"Human life has always lived on the edge of a precipice. Human culture has always had to exist under the shadow of something infinitely more important than itself *." C S Lewis - the Weight of Glory.
So here we are, every one, dressed in little more than rags, fearfully poised on the edge of the abyss of death, aching to be more than this - to truly be part of something no longer defined by pain and frustration and demise.
Occasionally, some phantom whispers from behind "drink this" - potions promising health or wealth or power which delude us into feeling we're more than wretched, more than a corpse just waiting for the moment we tip headlong over the edge.
Then there are the soothsayers, who say it's all illusion or irrelevant - just enjoy the moment, because that's really all there is - except the emptiness.
We all know different.
We can sense somewhere behind - something so keen in our younger days, now buried beneath the rubble in our scarred souls and pained days.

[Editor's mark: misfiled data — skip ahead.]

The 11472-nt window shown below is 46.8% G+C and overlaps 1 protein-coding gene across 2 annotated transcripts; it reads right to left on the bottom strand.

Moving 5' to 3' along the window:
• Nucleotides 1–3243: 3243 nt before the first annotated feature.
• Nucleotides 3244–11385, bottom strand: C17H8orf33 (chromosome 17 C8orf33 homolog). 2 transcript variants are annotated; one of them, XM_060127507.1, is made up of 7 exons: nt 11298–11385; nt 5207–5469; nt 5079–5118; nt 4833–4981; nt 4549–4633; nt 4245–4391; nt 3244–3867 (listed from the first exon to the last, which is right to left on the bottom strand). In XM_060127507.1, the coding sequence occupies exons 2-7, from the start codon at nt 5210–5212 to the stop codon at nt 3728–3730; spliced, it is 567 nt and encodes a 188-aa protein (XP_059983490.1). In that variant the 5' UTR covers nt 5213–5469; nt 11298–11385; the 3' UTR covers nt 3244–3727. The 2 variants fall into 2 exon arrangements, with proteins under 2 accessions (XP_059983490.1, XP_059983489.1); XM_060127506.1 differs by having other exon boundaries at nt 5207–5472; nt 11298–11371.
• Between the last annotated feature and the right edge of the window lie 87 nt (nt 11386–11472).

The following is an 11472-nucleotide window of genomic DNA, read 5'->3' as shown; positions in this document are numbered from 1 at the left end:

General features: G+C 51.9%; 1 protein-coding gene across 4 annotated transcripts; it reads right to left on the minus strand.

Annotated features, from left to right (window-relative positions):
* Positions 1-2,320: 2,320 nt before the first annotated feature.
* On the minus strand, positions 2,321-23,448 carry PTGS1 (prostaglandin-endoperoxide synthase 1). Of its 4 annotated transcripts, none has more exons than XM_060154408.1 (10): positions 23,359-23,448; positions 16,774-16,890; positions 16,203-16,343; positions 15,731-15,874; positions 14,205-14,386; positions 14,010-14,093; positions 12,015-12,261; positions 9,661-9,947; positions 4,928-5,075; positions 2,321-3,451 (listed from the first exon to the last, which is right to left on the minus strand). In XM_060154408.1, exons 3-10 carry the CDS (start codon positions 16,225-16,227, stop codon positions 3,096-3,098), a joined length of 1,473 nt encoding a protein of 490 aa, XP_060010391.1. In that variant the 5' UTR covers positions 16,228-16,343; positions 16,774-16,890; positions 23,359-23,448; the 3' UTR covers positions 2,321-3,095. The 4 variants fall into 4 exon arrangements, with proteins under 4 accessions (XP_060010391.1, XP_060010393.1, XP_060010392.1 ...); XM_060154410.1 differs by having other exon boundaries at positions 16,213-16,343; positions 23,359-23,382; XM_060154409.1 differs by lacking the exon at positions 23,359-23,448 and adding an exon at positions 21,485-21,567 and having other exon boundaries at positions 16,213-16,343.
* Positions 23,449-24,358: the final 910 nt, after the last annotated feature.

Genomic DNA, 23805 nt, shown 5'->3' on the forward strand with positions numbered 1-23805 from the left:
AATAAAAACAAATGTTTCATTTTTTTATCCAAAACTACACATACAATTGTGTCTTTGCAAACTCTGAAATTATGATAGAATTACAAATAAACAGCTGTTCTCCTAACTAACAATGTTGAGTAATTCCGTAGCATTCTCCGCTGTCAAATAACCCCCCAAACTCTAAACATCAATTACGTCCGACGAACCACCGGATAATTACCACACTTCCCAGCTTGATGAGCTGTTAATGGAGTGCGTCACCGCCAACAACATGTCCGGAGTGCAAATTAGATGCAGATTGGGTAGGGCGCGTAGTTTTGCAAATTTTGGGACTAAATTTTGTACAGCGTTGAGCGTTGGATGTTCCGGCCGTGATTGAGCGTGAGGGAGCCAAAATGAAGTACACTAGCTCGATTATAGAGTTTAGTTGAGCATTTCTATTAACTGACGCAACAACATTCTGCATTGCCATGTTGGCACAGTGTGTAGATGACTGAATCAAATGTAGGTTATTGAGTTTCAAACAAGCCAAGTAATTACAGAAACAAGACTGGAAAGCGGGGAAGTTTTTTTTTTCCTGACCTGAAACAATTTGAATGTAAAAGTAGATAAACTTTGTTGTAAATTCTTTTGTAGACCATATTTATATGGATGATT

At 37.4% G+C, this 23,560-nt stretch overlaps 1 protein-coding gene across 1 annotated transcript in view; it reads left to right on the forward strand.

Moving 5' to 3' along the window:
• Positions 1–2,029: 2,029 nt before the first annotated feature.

The bland thing we call 'life' taunts us - it's hiding what it doesn't want us to see - where we're really from and should be going. How we can know more than the futile and the chasm?
Looking at another like us, if we dare turn our heads, we can see the image, hear the cry, feel the pulse, so deep beneath our own skin, that in spite of the ruin, the scars and the rags, we were made for so much more.
The terror breaks when such light begins to dawn, and we see the face of the one who has broken our fall. The shadow of mercy has drawn our gaze, and there, the jewel of what makes us whole can be seen anew.
(* I've been 'seeing' versions of the image outlined in the first paragraph of what I've written here all day today, and when I arrived home tonight, this wonderful quote from C S Lewis was sitting on my Face Book page, so I thought I'd write this entry).